CAPPELLE, Jan van de
(b. 1626, Amsterdam, d. 1679, Amsterdam)

The State Barge Saluted by the Home Fleet

Oil on panel, 64 x 93 cm
Rijksmuseum, Amsterdam

Cappelle belongs to the generation of Ruisdael and Cuyp. His compositions, like theirs, gain strength and monumentality by the union of tectonic and dynamic features and are classic in their perfection. He calms the agitated seas painted by Porcellis and young Simon de Vlieger.

Few of Cappelle's marines are sea paintings in the strict sense of the word: most of them represent the mouth of wide rivers or quiet inner harbours, where groups of ships parade or lie at anchor in mirror-smooth waters. Masts make a pattern of verticals which is coordinated with the horizontals of hulls and the low horizon. The haze found in works by earlier marine painters lifts, and the middle distance acquires more real existence between the foreground forms and the minute details of the far distance. Space opens up widely, yet the design is well-balanced and maintains a powerful coherence as a whole.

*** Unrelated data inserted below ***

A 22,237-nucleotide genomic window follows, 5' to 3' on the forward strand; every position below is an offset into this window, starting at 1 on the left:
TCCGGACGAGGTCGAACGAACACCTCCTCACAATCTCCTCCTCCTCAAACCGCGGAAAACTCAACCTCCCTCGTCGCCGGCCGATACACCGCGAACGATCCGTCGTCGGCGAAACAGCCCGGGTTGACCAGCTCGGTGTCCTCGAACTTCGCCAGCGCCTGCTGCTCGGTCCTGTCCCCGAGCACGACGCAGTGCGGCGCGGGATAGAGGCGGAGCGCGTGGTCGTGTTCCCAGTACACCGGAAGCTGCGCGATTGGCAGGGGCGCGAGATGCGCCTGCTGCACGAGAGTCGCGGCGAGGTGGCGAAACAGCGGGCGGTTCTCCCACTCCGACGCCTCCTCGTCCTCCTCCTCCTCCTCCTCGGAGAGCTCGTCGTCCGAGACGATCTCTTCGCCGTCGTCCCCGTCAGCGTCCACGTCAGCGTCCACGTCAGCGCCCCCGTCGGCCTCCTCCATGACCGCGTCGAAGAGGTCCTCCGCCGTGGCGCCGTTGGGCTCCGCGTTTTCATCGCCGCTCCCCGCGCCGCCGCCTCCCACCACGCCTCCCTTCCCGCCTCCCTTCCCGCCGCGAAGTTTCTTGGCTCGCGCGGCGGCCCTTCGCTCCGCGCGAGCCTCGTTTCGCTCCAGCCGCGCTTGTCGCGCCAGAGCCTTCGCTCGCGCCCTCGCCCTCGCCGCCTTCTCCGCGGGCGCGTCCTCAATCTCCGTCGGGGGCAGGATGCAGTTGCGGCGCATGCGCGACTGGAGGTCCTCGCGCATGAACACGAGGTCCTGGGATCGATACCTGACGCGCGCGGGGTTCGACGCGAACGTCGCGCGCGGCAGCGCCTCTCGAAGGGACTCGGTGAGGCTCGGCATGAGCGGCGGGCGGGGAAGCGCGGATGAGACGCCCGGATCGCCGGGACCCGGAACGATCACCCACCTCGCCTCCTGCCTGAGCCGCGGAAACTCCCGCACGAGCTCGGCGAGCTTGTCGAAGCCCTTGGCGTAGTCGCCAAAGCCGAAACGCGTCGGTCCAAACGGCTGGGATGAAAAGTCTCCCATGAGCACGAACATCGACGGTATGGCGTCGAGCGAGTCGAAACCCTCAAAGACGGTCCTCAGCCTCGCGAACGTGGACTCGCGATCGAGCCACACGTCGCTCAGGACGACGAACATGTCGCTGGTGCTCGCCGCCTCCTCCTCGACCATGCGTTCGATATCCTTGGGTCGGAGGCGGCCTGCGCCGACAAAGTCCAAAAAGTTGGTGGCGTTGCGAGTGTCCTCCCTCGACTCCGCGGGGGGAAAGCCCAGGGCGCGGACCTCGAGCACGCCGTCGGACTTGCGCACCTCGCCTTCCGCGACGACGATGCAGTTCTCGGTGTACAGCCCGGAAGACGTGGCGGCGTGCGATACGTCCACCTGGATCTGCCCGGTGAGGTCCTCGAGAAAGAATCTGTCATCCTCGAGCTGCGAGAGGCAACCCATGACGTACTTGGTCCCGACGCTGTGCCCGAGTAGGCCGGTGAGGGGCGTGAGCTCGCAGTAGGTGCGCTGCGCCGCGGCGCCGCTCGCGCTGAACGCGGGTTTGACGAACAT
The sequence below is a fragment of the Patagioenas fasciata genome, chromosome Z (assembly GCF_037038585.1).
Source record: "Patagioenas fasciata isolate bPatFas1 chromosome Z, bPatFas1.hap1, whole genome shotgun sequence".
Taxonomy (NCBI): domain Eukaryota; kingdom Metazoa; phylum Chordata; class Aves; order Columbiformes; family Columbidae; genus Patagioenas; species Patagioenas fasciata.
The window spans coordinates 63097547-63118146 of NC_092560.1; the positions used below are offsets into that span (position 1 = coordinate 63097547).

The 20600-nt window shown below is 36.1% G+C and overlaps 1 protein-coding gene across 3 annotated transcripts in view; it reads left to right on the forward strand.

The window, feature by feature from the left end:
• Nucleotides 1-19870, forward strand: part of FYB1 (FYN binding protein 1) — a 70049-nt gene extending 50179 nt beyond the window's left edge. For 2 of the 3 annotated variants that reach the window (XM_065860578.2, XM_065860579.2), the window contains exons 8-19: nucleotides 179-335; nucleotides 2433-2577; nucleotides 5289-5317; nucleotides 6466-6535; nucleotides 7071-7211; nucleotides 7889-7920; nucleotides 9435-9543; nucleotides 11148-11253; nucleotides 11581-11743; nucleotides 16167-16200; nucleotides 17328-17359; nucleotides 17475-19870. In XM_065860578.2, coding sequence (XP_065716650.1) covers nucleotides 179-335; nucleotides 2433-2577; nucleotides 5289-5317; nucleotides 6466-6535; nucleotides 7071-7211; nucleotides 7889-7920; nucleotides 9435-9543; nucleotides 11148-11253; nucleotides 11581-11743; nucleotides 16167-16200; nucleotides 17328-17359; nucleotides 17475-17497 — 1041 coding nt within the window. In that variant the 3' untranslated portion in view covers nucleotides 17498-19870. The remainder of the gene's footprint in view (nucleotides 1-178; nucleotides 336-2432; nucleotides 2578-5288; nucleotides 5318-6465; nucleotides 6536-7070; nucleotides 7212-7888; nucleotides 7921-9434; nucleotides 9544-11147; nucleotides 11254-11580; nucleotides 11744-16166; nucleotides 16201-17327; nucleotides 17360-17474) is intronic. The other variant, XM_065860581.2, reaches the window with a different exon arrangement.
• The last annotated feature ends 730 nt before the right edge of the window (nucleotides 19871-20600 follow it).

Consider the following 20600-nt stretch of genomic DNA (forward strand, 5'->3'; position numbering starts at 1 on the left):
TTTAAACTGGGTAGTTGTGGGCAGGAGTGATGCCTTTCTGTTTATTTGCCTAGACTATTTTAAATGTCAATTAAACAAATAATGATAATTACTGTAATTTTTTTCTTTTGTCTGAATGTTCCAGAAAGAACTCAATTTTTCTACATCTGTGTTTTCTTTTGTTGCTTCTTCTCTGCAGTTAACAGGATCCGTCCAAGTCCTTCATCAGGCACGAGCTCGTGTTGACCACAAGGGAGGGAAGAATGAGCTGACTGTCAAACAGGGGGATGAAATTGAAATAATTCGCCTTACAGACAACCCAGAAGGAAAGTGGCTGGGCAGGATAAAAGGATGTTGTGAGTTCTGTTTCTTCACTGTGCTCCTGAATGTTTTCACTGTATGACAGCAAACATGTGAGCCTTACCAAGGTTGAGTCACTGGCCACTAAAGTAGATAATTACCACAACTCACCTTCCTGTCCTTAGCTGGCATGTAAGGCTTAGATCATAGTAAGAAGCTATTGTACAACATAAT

Essential qualities of van de Cappelle are his full cloud formations, the wonderful transparency of his shadows, and the subtlety of his colourful reflections in calm waters. Early morning or evening are his favourite hours. He was not a man to paint sea battles. His is a holiday mood: cannons salute, drums roll, pennants flutter, and noble personages ride in richly carved, gilded barge. Not many of his works are dated, but it is reasonable to assume that his simple compositions done in silvery greys, which recall Porcellis and de Vlieger, belong to an early phase, and the more complex, colourful works with a golden tonality were done after 1650.

He also painted some beach scenes and more than forty winter landscapes. These, like his marines, render nature with a wonderful feeling for the pictorial qualities of Holland's sea atmosphere, with its heavy clouds and translucent air.

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